What are the key bills residents should note about city development and their data management, so that we really have “smart cities”?

There are important projects on the urban planning system, intervention in degraded areas, zoning of land, addressing informal settlements and smart cities.

The PL 5680/2019 It distinguishes urban plans, and organizes the entire planning system around four plans: the integrated urban development plan, the master plan, the urbanization plan, and the detailed plan. Each plan will be regulated by the executive in terms of its physical content and form of presentation. The model is inspired by Portuguese law.

The PL 5.621 / 2020 It regulates the principle of equitable distribution of benefits and burdens arising from the urbanization process. Among other measures, it allows municipalities to receive a lot of social housing as urban costs in new subdivisions.

The PL 5831/2019 Strengthens the authority of the municipalities in the fight against secret divisions. It requires that water and power be distributed only if the municipality is interested in a settlement. If there is such an interest, it authorizes the requisition of the property and the carrying out of the works by the municipality, with the expenses being reimbursed by the responsible person.

The PL 6905/2017 It creates a specific legal system of expropriation for the repartition of land, that is, for projects that reconfigure existing plots and spaces. In order to encourage friendly expropriation, it is allowed to offer a price higher than the market value of the property and replace it with another price, produced in the enterprise, or by participating in the capital of a special purpose company created for its implementation. the operation.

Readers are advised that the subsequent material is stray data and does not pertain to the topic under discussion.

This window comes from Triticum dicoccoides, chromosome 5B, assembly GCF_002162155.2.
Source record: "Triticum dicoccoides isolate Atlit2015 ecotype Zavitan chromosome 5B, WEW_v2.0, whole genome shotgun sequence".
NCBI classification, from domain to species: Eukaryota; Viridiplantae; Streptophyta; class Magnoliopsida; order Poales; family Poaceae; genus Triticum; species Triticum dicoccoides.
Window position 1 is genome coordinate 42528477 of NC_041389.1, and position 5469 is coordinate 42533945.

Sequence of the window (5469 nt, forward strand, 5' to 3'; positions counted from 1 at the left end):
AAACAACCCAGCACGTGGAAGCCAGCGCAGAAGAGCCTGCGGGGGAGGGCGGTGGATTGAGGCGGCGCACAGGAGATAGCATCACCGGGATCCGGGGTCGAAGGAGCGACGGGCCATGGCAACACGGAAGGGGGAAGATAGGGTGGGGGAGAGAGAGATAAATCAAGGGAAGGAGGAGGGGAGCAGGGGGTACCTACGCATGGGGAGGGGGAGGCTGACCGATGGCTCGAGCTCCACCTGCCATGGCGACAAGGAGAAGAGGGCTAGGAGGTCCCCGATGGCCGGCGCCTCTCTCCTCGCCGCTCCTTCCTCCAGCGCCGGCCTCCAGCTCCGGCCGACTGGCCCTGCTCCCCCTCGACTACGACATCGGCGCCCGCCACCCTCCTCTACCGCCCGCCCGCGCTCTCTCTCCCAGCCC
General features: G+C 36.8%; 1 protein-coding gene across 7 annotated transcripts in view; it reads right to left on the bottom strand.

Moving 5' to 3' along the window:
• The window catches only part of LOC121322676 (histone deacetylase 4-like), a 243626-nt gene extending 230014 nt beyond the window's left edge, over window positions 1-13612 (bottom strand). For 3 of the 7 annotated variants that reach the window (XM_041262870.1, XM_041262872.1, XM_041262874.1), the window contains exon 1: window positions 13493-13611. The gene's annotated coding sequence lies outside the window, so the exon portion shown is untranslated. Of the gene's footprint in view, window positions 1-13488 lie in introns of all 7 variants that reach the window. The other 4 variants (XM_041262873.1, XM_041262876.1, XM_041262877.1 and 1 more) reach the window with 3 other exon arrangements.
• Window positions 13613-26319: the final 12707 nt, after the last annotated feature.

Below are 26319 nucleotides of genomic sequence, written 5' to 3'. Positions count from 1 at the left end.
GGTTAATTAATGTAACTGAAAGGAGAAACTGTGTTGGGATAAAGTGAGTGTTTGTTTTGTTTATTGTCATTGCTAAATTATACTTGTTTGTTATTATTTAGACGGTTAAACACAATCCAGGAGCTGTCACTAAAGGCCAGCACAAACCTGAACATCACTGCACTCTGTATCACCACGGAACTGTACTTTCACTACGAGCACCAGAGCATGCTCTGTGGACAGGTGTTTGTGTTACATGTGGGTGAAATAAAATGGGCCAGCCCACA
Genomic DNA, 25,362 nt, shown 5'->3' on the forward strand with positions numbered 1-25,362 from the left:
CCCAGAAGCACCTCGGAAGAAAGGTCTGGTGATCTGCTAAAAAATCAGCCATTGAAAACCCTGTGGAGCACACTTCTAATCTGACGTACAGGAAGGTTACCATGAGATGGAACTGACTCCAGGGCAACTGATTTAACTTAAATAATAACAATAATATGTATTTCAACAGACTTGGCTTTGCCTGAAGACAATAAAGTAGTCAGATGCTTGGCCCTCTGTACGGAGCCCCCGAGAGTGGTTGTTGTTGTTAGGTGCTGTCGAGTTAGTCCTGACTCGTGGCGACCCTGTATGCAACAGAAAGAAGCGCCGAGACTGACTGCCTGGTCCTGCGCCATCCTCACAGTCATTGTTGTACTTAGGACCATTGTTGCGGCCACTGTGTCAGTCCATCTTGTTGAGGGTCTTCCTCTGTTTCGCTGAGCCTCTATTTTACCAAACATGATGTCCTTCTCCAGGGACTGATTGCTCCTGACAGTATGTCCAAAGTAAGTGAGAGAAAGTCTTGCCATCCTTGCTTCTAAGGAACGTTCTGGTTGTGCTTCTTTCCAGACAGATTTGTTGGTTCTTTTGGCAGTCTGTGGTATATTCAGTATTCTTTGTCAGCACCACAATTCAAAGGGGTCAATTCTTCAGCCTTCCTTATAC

The PL 5.134 / 2019 The franchise regulates public works, which are financed solely from non-tariff revenue, such as rental or transfer of real estate, advertising and contribution to improvement.

The PL 976/2021 PNCI (National Policy for Smart Cities).

Among the projects that are related to other topics, but affect urban development, I would like to highlight two: PL 2.159 / 2021regarding environmental licensing, which provides for integration hypotheses with urban licensing, and PEC 110/2019of tax reform, which eliminates the need for municipal council approval of the IPTU value plan.

It is also important to note that the latest version Railway Law It contains a special chapter on urban operations aimed at making use of the areas surrounding the stations. changed the Decree-Law on Expropriation To promote urban expropriation and city ​​system To allow the creation of a slab or surface on railroad tracks and parking lots.

There are many federal challenges in cities, whether in managing federal poles to electricity or fiber-optic distributors or even state sewer systems. How can the federal dialogue be improved to improve municipal governance?